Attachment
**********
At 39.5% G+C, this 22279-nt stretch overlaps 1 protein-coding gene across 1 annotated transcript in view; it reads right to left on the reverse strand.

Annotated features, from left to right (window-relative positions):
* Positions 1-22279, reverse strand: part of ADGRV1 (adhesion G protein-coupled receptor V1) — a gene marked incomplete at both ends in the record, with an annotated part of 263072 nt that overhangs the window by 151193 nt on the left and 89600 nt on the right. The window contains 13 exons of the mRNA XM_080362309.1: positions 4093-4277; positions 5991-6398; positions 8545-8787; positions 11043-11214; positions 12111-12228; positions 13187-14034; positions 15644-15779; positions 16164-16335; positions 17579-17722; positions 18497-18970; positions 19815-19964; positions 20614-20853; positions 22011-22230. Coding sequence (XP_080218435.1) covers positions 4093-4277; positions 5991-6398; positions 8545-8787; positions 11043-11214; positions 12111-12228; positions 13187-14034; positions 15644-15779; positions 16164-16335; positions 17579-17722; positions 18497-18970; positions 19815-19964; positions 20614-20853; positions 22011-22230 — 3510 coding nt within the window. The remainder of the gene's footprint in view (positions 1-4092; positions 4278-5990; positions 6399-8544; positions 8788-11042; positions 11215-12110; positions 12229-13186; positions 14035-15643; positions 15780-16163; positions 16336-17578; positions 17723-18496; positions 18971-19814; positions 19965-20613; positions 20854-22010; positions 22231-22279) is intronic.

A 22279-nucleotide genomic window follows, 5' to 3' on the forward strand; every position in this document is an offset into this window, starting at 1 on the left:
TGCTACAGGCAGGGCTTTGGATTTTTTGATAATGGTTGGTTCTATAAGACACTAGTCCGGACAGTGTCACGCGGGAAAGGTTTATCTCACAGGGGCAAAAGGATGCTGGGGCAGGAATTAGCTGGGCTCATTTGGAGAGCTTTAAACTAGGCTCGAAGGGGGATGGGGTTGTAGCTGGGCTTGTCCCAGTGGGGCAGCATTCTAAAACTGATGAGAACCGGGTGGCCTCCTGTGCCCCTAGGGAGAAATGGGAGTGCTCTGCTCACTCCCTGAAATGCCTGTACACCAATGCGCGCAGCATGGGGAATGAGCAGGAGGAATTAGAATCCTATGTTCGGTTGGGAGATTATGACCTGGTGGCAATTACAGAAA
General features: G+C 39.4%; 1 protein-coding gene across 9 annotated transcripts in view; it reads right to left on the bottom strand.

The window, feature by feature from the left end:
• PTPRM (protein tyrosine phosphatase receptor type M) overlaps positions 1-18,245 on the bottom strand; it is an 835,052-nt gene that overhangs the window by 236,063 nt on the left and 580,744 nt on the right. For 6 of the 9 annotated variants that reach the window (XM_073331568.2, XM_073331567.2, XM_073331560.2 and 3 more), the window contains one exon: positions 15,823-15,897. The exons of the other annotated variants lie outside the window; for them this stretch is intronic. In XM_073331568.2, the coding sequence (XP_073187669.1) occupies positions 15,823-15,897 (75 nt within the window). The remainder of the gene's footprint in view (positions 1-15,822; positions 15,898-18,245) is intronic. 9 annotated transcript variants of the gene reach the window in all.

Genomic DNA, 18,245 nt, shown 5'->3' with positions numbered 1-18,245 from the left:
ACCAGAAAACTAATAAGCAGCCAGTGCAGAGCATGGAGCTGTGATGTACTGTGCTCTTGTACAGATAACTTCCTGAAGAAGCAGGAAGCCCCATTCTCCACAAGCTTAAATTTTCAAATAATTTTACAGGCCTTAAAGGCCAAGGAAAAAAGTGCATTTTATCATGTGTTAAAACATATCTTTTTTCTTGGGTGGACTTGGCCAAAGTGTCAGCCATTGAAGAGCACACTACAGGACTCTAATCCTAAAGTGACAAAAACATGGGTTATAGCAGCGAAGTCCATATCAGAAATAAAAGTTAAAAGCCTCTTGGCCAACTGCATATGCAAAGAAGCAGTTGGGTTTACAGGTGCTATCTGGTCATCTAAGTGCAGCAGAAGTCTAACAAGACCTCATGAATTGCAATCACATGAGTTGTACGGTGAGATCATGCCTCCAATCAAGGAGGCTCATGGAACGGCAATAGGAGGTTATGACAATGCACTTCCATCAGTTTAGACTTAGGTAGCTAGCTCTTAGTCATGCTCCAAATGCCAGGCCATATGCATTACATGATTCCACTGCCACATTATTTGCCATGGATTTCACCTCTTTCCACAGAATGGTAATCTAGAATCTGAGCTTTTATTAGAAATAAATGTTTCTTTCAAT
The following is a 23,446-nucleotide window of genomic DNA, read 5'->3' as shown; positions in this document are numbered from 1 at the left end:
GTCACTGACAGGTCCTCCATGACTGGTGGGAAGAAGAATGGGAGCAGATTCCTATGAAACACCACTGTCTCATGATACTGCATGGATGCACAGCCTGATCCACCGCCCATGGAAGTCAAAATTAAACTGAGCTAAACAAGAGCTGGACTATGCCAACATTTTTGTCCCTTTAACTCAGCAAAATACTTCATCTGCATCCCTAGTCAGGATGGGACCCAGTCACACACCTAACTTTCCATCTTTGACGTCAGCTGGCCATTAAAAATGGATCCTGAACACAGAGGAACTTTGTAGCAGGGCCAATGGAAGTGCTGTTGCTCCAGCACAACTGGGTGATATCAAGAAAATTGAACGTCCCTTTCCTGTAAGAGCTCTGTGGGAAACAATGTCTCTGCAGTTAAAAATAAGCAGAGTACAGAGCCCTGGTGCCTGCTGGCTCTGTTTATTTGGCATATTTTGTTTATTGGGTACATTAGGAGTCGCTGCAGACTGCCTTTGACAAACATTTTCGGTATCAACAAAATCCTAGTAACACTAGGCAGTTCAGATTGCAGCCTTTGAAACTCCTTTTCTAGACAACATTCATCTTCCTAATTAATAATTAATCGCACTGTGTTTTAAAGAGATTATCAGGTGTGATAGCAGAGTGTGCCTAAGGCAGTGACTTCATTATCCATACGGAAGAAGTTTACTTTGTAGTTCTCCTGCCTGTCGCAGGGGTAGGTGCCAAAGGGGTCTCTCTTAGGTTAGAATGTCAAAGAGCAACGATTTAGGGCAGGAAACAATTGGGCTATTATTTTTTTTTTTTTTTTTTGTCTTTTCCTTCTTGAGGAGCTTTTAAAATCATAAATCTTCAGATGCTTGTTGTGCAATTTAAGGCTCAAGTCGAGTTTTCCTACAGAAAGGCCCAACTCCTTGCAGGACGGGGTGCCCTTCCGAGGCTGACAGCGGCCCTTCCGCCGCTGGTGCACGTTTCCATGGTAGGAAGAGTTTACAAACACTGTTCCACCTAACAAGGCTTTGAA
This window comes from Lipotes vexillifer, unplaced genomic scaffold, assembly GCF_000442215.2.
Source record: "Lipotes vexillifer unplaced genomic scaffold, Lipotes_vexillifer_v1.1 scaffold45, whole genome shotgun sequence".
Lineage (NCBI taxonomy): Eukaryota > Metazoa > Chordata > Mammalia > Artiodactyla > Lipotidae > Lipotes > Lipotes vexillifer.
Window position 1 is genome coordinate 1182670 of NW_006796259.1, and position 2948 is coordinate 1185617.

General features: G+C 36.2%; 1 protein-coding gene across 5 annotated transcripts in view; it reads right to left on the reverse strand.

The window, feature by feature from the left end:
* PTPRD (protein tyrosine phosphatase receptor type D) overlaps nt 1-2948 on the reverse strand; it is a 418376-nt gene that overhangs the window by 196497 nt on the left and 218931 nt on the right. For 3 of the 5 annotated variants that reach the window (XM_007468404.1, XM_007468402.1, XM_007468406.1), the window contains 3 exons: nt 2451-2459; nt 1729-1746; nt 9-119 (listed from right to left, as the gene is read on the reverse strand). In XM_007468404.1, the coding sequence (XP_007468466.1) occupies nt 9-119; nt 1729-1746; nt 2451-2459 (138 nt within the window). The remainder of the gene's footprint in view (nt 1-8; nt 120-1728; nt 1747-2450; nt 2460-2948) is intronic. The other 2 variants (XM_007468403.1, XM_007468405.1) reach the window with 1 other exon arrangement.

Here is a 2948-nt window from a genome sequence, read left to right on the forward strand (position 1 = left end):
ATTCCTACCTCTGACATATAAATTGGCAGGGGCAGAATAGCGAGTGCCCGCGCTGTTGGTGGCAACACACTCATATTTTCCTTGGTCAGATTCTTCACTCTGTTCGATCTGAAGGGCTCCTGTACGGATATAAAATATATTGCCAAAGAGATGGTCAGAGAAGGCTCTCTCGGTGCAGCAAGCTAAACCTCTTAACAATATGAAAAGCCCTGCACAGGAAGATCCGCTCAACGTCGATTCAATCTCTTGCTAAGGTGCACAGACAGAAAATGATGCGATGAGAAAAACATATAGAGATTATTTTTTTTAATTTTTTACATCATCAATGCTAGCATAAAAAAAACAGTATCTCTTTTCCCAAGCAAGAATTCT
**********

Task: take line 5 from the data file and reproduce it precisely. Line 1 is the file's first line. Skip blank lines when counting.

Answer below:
TGCTACAGGCAGGGCTTTGGATTTTTTGATAATGGTTGGTTCTATAAGACACTAGTCCGGACAGTGTCACGCGGGAAAGGTTTATCTCACAGGGGCAAAAGGATGCTGGGGCAGGAATTAGCTGGGCTCATTTGGAGAGCTTTAAACTAGGCTCGAAGGGGGATGGGGTTGTAGCTGGGCTTGTCCCAGTGGGGCAGCATTCTAAAACTGATGAGAACCGGGTGGCCTCCTGTGCCCCTAGGGAGAAATGGGAGTGCTCTGCTCACTCCCTGAAATGCCTGTACACCAATGCGCGCAGCATGGGGAATGAGCAGGAGGAATTAGAATCCTATGTTCGGTTGGGAGATTATGACCTGGTGGCAATTACAGAAA